- If the critical decision-makers are not present at the mediation, it can be made clear to the defense; the injured plaintiff and the attorney will not attend.
- Consulting the qualified mediator is usually possible before mediating. So hopefully, he or she will discuss issues regarding decision-makers.
So don't be a slacker. Pin these people down. Even ask the judge to require the attendance of a decision-maker with authority. Otherwise, shut it down.
What About Mediators and Creative Settlements?
Settlements in personal injury cases have changed in the way the mediator assists in reaching solutions. They have become more creative. So now, they use techniques to help in settling personal injury cases. One of these is joint mediation sessions. Here, the mediator can use it to influence the insurer's viewpoint about the claim.
- In a joint session, the plaintiff’s lawyer can present the liability facts.
- That way, the mediator can brief people and include a PowerPoint presentation. So they can show the impact this has had on the lives of the parties. After all, it has been hard for the claimant and their family.
These presentations can be a deciding factor, while the mediator talks privately with the insurer’s representative after the mediation session has concluded. One of the other advantages of the joint meeting is that it allows the plaintiff or the family to be seen and heard by the adjuster.
The Payor Must Attend?
The payor is the money person and can make a big difference in the case. But preparation is vital for the personal injury plaintiffs because the plaintiff must present a persuasive argument. Mediators use private sessions during the first visit with parties separately. So this is where they can listen to the plaintiff’s case where there is no one around to hear the more personal aspects of the case. And this can help in negotiating the claim for its actual value.
In the past, they were using private sessions with the victim to try and run numbers. But this session is not practical when the plaintiff had sustained significant emotional injuries. For example, imagine a family has suffered the loss of a loved one. They require time for the emotional impact statements, etc. Also, overly emotional people are unable to reason during the negotiation process.
So the mediator must now negotiate through the plaintiff’s lawyer. Mediators must have excellent listening skills, empathy, and patience. They must realize how difficult this situation is for the applicant. In private sessions with the plaintiff and the defense, both will permit the mediator to examine improbable assumptions about the claim.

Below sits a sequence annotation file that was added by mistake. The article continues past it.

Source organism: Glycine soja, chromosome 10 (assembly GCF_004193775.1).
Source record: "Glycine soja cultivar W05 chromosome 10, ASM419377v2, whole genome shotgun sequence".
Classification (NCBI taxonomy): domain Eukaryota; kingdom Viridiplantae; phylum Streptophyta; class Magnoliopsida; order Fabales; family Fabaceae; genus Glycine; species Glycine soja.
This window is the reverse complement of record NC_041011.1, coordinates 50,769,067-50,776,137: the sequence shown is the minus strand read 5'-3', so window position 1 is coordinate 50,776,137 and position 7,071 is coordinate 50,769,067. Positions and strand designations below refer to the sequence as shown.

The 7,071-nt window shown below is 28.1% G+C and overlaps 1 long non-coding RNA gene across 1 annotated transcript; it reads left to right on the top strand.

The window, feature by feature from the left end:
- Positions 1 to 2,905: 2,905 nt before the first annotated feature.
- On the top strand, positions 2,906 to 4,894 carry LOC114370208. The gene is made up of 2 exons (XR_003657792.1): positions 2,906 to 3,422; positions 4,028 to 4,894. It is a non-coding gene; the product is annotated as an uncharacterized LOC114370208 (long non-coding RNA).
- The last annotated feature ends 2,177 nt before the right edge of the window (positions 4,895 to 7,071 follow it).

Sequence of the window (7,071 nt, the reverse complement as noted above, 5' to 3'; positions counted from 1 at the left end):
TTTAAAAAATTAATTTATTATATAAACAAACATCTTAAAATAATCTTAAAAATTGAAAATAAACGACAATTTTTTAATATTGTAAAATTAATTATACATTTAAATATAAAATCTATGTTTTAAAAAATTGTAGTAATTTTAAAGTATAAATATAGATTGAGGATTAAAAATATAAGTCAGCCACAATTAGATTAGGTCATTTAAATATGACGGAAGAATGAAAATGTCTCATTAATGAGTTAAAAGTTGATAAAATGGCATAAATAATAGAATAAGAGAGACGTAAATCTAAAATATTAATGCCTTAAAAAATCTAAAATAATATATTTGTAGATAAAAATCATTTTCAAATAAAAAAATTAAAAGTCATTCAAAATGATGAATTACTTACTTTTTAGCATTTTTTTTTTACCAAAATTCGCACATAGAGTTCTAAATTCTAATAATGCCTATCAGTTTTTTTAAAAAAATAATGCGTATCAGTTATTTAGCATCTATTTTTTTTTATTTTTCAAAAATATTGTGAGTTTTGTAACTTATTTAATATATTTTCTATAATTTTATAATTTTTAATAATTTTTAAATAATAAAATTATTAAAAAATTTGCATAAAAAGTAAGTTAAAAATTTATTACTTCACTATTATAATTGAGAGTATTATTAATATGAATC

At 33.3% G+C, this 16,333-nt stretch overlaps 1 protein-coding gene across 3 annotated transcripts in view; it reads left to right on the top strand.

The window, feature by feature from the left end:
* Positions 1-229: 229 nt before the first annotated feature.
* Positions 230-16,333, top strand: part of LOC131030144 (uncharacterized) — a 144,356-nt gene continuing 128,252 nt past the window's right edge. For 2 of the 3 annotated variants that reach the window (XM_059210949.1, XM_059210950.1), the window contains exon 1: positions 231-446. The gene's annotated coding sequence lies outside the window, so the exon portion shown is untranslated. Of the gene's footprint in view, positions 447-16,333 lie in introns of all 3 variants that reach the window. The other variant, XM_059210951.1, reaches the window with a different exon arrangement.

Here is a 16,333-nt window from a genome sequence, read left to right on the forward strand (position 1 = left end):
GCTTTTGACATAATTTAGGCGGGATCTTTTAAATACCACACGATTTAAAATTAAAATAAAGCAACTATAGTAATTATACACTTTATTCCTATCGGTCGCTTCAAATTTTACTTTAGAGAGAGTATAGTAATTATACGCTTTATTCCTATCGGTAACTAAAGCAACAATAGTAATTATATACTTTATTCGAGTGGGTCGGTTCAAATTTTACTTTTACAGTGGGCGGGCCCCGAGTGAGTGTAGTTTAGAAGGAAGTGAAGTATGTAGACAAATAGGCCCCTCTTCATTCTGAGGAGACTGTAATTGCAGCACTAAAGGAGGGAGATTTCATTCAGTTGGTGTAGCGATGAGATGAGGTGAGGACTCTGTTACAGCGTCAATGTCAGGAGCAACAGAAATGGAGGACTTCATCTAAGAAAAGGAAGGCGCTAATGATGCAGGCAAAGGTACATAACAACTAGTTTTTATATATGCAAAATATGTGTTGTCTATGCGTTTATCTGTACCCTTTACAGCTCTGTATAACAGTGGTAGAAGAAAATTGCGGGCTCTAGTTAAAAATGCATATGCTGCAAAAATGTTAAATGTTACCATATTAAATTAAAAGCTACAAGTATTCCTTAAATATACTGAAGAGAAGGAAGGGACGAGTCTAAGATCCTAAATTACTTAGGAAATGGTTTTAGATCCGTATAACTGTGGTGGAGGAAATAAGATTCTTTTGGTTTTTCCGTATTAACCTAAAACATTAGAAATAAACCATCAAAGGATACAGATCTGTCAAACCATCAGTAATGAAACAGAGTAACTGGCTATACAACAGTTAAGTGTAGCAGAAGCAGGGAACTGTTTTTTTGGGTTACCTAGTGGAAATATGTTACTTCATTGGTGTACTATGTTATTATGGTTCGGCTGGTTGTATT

This is why the old way of mediating claims no longer works:
- Premeditation Preparation: Premeditation preparation takes a lot of time. Reviewing briefs and discussing the facts with the attorneys before the mediation helps the mediator. But the mediator needs to know the salient points. Otherwise, reconciliation won't work. During these discussions, the mediator may determine joint or private mediation sessions are better. This meeting can also help in selecting material issues. That way, the plaintiff and defense can agree on issues that are hard to pin down. This face to face can also show the personalities. Plus, it identifies who the decision-makers are. The mediator can research discovery issues, jury verdicts, and coverage issues. So they will be alert to signals when a settlement agreement is near.
- Follow-up: When a claim is at a stalemate in a complaint with a severe injury, it is not uncommon for it to end this way. Mediators have the experience to know this happens. And in some cases, they find a way to move past this point. Other channels may include depositions, medical examinations, expert consultations. And there may even be insurance management reviews. Then the mediator will follow-up with the lawyers. They do this to find out if parties remain open for further negotiations. Maybe these will lead to an eventual settlement. Mediators often do this at no extra charge. Successful personal injury cases require preparation and strategy on the part of the broker.
But if the mediation ends in a stalemate, it could still result in a later "mediator's proposal." And you could yet settle via fax machine. In our future discussions, our Los Angeles injury lawyers will go over some of these other issues. We hope you enjoyed this article on tactics and strategies for successful mediation in injury claims. And we invite you to read more of our items.